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Thursday, June 30, 2011
On June 16, 2011, Governor Bill Haslam signed into law House Bill 1631, which makes significant improvements to Tennessee’s homeschool law beginning July 1, 2011. This legislation amends the statutory provisions of Section 49-6-3050 of Tennessee Code Annotated, first enacted in 1985 as state law governing home instruction. Following are the noteworthy changes made to the law by the Tennessee General Assembly in HB 1631:
- Whereas the old law defined a “home school” as a school conducted by parents or guardians for their own children, the new law expands the definition to a school “conducted or directed” by parents or guardians. This indicates the legislative intent that parents or guardians do not have to personally provide the instruction but may oversee instruction provided to their children by someone else.
- Parents who elect to homeschool in association with a church-related school are no longer required to register their children in grades 9–12 with the local education agency. Further, these children are no longer required to take state tests at these grade levels.
- An additional option for homeschooling is created by the new law for parents who enroll their children in a church-related school and “participate as a teacher in that church-related school.” These parent-teachers are subject to the requirements established by the church-related school for homeschool teachers. No other requirements for homeschooling apply.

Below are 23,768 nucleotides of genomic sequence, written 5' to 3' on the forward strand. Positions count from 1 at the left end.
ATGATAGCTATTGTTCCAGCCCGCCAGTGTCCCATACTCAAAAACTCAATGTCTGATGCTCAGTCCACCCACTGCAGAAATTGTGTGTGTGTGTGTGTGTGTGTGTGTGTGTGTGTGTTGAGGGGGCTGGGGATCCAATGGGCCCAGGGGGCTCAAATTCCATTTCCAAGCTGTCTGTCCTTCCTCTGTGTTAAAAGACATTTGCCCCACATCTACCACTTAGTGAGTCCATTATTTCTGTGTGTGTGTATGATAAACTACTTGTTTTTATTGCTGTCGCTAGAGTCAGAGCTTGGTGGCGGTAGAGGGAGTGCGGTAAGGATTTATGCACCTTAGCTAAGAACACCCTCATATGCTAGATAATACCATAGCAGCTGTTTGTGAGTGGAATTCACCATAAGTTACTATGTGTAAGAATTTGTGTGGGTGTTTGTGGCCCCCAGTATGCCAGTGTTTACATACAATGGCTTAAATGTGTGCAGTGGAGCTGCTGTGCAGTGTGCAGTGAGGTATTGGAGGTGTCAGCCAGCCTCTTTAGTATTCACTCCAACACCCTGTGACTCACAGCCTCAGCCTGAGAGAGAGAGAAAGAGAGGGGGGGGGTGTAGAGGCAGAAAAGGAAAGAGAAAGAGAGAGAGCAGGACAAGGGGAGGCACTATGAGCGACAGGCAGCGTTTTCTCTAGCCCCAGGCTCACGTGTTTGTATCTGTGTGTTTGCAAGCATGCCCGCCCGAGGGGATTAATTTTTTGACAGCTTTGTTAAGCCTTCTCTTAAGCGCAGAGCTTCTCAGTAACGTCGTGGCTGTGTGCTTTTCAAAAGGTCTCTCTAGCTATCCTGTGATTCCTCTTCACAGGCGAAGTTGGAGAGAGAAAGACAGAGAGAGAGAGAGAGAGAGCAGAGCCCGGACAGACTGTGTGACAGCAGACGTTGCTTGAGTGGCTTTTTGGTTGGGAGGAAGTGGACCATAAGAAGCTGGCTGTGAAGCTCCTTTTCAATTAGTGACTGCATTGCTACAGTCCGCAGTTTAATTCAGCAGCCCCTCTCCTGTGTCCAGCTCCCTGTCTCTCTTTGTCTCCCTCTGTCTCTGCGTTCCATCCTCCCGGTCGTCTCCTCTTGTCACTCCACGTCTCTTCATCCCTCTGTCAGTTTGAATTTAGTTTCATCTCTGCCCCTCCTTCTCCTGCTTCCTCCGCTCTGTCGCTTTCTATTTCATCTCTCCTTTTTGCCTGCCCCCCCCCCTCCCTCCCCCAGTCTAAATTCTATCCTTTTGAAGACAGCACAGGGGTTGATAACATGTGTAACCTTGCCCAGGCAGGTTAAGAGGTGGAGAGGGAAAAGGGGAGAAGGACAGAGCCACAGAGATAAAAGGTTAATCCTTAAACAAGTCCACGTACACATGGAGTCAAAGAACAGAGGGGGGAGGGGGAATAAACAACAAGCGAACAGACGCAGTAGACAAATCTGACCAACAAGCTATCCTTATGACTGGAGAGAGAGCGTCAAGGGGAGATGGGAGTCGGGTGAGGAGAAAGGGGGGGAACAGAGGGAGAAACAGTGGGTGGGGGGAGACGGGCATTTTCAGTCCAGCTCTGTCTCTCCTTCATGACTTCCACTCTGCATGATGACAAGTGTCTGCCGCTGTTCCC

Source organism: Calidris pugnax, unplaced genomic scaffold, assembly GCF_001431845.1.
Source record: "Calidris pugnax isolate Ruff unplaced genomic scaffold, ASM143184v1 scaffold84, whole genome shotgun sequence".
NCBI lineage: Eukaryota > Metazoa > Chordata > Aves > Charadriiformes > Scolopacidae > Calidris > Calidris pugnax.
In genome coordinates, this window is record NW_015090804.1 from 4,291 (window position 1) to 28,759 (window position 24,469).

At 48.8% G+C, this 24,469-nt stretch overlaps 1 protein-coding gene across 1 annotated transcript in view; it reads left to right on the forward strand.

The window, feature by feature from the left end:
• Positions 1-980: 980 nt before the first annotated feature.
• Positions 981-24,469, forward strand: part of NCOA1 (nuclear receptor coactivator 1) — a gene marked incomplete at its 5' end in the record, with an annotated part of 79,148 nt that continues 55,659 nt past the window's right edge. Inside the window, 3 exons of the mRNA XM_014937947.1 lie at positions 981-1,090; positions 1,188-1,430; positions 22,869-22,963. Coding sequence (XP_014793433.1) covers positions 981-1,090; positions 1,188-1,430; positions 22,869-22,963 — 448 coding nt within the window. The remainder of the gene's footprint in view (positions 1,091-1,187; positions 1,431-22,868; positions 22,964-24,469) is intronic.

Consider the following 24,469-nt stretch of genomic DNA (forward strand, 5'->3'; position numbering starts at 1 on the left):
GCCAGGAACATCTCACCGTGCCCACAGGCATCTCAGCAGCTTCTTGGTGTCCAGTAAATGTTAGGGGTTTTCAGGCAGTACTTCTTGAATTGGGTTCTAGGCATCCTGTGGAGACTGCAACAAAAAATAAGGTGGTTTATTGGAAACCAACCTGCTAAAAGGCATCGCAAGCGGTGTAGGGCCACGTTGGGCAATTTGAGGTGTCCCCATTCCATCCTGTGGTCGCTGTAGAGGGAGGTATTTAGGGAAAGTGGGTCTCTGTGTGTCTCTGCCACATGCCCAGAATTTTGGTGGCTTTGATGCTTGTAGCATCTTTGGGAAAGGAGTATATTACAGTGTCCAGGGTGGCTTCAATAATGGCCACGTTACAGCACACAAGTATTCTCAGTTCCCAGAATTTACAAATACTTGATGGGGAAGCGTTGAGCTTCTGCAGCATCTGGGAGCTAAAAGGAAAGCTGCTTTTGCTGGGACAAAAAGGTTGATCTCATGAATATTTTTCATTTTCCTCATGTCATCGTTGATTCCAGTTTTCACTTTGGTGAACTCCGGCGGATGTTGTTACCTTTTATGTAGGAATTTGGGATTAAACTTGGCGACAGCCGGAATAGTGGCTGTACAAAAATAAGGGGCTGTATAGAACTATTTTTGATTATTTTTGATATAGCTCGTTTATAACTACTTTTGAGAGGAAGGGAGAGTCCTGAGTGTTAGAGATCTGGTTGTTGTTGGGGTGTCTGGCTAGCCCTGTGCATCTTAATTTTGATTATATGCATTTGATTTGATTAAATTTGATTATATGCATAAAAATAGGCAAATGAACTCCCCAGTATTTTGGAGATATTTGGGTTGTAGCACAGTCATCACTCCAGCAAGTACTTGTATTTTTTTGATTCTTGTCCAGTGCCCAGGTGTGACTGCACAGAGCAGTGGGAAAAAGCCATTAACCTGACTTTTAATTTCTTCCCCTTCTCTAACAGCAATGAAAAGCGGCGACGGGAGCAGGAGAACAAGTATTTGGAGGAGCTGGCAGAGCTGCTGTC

- Parents who elect to homeschool without any association with a church-related school must now provide notice to the local director of schools of their intent to do so “prior to each school year.” Prior law established a deadline for giving the notice as August 1, but parents were permitted to give the notice as late as September 1 upon payment of a penalty of $20 per week. Further, under the old law, the local superintendent had the authority to waive the September 1 deadline. The new law makes no mention of any extension or waiver of the deadline.
- Parents homeschooling through the local education agency (not through a church-related school) are required to have a high school diploma or GED to teach all grade levels, not just K–8. The old law required parents teaching grades 9–12 to have a bachelor’s degree or obtain an exemption of this requirement from the commissioner of education.
- Parents homeschooling through the local education agency are no longer required to notify the superintendent of whether a college preparatory or general course of education will be taught for students in grades 9–12. Further, parents are no longer required to submit to the superintendent a description of the courses to be taught in each year to meet this former requirement. (Parents homeschooling through the local education agency are still required to describe the proposed curriculum to be offered in the annual notice of intent to homeschool.)